The one thing that I was a little confused about in the specs is that the rear triangle apears to be made of 7005 aluminum, and from reasearching this, I see that this is the type used on cheaper bike frames. But there is no mention on what the rest of the frame is made out of. I suspect that they use this aluminum in the rear because it is stiffer. Does that sound right?

BantamSLK, my wife says that you are very wise. I think she is a little hurt, but is trying not to show it. I'm supposed to say that she is very supportive and some other stuff, but I forgot what she told me to write. Now she is asking me if I am almost done on the computer. But that's for another forum. :madman:
 

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Hello again - RE 7005 aluminium.

It is used on frames of all levels. It is stiffer than steel, but cheaper, so it is very common, particularly on mass produced bikes because of it's low weight.

Front suspended, rigid rear (hard tail) MTBs are where probably >90% of riders kick off. If you drew a line between groupsest that are recreational and elite, the X5, pitched against Shimano Deore would be above the line.

For what it's worth, I rode an LX equipped 26" MTB hard tail for nine years changing only the fork after a year. I wanted a 29er for about four years before I bought one because the old bike wouldn't die. It still won't, but as I am 40 years old and the long rides were starting to jar my shins and lower back muscles, I moved up.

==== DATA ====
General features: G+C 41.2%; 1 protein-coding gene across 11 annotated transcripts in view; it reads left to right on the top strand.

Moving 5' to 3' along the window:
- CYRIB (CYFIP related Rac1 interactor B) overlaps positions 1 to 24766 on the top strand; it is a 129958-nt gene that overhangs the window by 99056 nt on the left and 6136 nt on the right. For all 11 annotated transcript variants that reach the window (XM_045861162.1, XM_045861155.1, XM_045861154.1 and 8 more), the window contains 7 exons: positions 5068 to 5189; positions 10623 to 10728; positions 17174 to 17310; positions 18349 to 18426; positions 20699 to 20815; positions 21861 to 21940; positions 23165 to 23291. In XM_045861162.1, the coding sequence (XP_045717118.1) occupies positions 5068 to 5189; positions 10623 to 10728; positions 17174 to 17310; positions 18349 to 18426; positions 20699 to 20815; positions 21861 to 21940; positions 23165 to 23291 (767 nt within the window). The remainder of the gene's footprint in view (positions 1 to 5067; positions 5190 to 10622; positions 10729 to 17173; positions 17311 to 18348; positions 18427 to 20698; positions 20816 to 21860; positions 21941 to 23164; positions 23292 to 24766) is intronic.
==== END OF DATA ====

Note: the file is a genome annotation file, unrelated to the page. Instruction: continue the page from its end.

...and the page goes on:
Your bike will be worth more to you to keep than it is to sell for a long time. You did well. Now you need to consult the forum as to the best way of convincing the wife you need a $3000 dually. A few years of good solid research and preparation for that big moment will be well spent.

As for being "done on the computer". You've stumbled upon the deposit of all MTB truth, remember. So you'll never be done on the computer.

See you when you get back (with the pics).
 

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I say stick with the gift your wife got you and ride that for a while (buy a lock/cable so it doesn't get jacked too). Figure out what you want, save more $$ and when ready, buy what you want, not what you can afford.

Net result:
1- you're not PO'ing the wife by dumping her gift
2- you're not settling - it'll mean more when you work/save to get what you really want.